The sudden change in the transition timetable of the Tier Based Minimum Solvency Capital (TBMSC) regime to October 1, 2018, by the National Insurance Commission (NAICOM) has unsettled insurance sector players, as they lament the lack of consultations before the decision, the Guardian reports.
According to the newspaper, NAICOM had earlier put the deadline for the implementation of this exercise at January 1, 2019, which operators vehemently disagreed with, before the drastic change that brought the plan much closer.
The development, which cuts off three months from the initial plan, has left the operators with only 27 days to recapitalise from now.
Speaking on the development, the Chairman of Mutual Benefits Assurance Plc, Dr. Akin Ogunbiyi, at the weekend, described the new date as counter-productive, antigrowth and disruptive to business and the well being of the industry.
Ogunbiyi added that immediate implementation of the tier-based rating could lead to crisis of confidence for the entire insurance industry, where only about seven of the 29 companies would qualify under the new standards.
Worse still, he said this could lead to massive de-listing of Insurance stocks from the Nigerian stock market, stressing that insurance stocks are already classified as penny stock due to inability to support pricing by regular dividend payments.
Besides, he believes this would lead to hostile take-overs with peanuts, especially, by foreign investors with short-term gains as focus.
He pointed out that it might as well be practically impossible to fully implement the provision of the Local Content law, even as the rebranding project of the insurance industry may suffer a major set- back, while the public perception of some companies and the entire industry will be affected adversely.
According to him, a tier-based capital requirement, whereby a Tier 1 composite insurance company would require a solvency capital of N15 billion, is the highest in African insurance market, pointing out that the solution to the challenges facing the industry is not capital increase.
He recalled that the National Pension Commission (PenCom) is yet to increase the capital base of Pension Fund Administrators (PFAs) and Pension Fund Custodians (PFCs) from N2 billion and N5 billion respectively, 14 years after inception.
Yet, they are managing and have grown the pension assets to about N8.2 trillion, while the insurance industry, which keeps on recapitalising, is no where near this feat, suggesting that the capital base might not be the problem.
“Is it only capitalisation that can drive insurance development in Nigeria, given the experience of other African insurance markets? What has been the contributions and performance of the industry since the 2007 recapitalisation exercise? What level of returns has accrued to the investors and shareholders of the industry ever since? Who are the target investors expected to shore up the new capital call even if there was time?” he queried.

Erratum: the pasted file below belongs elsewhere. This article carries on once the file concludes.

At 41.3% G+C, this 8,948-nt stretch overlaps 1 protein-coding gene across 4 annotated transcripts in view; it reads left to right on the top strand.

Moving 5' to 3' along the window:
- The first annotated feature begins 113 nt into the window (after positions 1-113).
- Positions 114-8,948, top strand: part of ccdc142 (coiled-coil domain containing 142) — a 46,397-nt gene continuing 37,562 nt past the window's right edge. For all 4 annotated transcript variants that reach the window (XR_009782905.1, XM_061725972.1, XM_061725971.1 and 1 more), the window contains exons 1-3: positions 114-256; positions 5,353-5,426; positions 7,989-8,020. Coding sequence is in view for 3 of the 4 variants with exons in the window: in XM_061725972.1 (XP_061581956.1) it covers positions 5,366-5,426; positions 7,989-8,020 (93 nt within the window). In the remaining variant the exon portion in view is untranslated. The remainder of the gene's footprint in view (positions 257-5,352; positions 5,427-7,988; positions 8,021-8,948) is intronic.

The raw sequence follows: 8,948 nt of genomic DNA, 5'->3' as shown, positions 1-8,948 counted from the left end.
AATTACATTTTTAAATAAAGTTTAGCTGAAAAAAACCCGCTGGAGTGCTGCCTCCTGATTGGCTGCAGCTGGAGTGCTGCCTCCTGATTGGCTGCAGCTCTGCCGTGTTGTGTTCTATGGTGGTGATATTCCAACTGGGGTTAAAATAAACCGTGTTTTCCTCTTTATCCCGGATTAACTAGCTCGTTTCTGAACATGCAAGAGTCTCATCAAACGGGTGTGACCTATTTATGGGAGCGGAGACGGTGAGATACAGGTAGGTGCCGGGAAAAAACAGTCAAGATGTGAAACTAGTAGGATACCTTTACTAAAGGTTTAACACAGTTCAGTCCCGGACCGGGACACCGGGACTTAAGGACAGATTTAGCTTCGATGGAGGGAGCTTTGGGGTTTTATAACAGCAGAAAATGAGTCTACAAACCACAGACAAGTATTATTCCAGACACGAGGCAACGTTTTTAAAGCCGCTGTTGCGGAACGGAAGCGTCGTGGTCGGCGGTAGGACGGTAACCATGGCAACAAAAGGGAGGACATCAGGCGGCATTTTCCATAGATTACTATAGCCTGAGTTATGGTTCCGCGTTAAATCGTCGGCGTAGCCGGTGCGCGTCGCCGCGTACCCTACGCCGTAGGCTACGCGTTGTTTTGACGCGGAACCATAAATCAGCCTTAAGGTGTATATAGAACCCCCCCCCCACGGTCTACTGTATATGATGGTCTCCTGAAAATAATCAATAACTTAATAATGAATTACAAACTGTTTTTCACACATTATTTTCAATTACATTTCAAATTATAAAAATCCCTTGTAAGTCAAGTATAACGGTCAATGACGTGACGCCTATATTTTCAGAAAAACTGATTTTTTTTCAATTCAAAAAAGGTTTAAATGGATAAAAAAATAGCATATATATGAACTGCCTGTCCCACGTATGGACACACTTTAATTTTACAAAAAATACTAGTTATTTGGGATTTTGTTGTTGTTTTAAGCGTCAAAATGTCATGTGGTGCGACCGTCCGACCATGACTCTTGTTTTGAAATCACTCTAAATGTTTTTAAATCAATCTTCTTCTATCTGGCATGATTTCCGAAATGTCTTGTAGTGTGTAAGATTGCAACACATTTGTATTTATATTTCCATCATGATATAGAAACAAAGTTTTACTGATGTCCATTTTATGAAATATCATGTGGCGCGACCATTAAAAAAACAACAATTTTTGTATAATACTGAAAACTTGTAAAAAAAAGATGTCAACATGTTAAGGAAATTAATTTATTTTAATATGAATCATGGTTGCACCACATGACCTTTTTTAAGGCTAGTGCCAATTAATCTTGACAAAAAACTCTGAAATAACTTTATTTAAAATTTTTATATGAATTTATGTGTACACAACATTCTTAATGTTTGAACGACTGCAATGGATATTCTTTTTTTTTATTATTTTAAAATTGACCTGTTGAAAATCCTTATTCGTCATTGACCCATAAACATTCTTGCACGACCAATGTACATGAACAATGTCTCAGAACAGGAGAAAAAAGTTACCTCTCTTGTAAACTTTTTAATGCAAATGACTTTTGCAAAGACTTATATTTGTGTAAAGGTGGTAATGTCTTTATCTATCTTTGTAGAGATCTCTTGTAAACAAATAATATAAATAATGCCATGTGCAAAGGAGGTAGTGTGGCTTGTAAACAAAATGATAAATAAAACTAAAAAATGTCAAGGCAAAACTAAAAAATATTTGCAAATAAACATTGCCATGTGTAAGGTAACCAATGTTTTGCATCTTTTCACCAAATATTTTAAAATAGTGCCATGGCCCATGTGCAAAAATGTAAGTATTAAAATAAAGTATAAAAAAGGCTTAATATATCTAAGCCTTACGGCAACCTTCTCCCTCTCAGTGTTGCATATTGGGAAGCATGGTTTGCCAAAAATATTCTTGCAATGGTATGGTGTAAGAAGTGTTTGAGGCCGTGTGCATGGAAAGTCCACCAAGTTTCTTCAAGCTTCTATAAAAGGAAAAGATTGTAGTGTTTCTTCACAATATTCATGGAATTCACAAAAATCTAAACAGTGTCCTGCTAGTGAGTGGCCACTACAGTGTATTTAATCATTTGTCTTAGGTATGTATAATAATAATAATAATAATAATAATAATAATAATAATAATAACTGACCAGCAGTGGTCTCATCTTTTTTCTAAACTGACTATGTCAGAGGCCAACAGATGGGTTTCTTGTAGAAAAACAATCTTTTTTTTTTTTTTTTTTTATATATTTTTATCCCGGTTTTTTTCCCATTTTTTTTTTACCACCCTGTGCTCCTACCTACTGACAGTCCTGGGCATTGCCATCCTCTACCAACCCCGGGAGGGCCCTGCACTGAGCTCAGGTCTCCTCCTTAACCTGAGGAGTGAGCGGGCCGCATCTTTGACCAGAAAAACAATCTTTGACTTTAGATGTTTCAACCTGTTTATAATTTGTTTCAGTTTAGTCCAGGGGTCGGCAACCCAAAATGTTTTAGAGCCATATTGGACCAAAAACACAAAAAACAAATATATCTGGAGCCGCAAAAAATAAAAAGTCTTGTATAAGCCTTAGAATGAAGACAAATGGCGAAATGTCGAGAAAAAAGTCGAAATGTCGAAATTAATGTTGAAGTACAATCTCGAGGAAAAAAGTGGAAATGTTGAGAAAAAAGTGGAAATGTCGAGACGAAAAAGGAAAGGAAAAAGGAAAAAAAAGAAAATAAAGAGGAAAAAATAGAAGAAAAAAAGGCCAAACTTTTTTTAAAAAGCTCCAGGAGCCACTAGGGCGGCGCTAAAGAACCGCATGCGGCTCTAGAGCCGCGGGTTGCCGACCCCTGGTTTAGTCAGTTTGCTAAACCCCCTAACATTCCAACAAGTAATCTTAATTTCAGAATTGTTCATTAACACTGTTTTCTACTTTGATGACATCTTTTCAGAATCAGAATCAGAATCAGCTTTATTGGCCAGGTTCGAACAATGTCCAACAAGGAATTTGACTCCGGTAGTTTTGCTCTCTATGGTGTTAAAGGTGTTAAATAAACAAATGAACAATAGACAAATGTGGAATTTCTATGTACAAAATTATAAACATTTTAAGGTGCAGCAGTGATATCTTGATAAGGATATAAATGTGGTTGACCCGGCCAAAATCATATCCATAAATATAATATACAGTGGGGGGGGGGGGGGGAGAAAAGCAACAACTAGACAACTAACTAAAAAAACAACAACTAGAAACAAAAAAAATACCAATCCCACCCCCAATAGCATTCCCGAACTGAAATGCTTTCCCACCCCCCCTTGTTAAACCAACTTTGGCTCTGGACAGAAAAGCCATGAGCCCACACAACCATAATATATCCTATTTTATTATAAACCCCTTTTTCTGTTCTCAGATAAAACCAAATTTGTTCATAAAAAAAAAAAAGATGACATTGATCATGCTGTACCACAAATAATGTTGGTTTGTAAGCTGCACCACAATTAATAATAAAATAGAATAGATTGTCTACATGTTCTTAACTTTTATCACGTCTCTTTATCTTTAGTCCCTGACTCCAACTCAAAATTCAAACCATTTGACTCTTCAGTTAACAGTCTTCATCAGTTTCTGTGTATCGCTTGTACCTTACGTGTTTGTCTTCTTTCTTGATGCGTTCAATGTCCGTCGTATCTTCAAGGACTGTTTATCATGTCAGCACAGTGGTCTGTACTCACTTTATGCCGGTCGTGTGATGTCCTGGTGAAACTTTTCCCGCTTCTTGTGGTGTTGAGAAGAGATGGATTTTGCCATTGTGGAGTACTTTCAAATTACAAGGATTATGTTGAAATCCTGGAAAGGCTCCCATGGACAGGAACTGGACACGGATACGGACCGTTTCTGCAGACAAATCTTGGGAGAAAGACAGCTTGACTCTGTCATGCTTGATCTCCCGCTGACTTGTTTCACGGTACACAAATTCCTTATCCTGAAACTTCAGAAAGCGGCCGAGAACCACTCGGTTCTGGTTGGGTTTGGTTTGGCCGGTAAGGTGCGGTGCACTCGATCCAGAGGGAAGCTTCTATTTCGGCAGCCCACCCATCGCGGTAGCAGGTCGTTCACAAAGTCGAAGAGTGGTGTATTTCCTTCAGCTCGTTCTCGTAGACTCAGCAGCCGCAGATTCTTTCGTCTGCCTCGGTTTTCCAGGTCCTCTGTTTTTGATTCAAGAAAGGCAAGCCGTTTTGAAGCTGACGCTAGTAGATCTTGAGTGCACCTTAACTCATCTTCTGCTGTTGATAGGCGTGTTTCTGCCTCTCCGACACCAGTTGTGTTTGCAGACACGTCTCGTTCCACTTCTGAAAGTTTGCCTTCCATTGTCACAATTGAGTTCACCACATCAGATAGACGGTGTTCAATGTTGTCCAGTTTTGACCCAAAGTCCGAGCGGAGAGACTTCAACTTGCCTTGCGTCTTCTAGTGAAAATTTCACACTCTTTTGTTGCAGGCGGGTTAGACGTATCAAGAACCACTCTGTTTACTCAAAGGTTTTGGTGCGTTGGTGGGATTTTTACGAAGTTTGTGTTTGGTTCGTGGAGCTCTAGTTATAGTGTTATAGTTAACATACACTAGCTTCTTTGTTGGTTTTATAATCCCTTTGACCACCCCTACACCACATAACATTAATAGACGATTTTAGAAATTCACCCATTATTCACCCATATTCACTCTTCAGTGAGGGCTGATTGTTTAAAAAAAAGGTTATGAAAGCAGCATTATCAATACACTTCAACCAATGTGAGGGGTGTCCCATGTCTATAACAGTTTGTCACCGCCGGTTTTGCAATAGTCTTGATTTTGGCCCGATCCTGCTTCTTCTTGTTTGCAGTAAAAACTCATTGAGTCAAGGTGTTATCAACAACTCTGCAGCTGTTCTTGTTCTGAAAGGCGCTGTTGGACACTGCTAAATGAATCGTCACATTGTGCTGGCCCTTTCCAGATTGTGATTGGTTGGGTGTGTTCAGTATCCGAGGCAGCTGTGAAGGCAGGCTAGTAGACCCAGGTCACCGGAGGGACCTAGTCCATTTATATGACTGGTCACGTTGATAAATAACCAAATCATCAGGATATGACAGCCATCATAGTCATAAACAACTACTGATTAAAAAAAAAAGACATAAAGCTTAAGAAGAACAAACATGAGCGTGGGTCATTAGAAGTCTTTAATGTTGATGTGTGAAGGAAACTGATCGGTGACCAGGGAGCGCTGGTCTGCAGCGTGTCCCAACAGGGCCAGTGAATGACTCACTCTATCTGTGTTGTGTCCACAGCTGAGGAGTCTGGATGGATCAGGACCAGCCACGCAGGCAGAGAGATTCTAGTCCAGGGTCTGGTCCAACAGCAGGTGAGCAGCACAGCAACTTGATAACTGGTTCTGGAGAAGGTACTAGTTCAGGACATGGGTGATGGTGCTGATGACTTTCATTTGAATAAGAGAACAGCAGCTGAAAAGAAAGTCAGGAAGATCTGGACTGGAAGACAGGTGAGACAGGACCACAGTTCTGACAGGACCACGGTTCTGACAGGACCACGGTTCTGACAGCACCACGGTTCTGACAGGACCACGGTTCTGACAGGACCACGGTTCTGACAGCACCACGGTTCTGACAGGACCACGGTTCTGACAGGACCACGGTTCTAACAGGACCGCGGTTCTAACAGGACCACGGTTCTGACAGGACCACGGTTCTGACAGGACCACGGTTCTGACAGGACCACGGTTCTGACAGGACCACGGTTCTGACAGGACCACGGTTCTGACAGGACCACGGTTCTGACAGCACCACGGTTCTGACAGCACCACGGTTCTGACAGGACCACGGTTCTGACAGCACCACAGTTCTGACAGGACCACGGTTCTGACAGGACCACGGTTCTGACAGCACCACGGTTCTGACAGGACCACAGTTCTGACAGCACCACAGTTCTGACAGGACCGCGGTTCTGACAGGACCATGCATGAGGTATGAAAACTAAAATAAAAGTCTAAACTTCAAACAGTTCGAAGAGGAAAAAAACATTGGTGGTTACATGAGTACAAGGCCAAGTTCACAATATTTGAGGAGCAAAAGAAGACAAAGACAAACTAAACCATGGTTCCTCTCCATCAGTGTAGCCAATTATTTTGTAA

Ogunbiyi said today’s shrinking profit pool and the overall performance of insurance industry can only be checkmated by innovation, technical capacity, healthy competition, adoption best practices, governance structure and creating “blue oceans of untapped new markets.” “As an industry, we need to urgently adopt a value innovation strategy to enable us provide relevant affordable products for our teeming population.
My advice is that as a priority, we must align insurance services to the unique lifestyles of our citizenry in all income groups,” he advised.
Moreover, Insurance agents are pleading with NAICOM to extend this deadline.
Speaking at a press briefing organised by the Association of Registered Insurance Agents of Nigeria (ARIAN), in Lagos, its President, Ademola Ifagbayi, said, such extension will give more time to underwriters to explore the best option to recapitalise.
Stating that the association fully supports NAICOM, he however, believes insurance companies need more time to understand the new recapitalisation model and make a decision on where to play in.
Similarly, insurance brokers, under the auspices of the Nigerian Council of Registered Insurance Brokers (NCRIB), said it has set up relevant committee in motion to see the extent to which the new policy thrust would affect insurance brokers in the country.
The President of NCRIB, Shola Tinubu, said: “On the part of our council, we have set relevant Committees in motion to see extent to which this new policy thrust would affect stakeholders, as consumers have begun to express concerns over the implications for them. Source: Guardian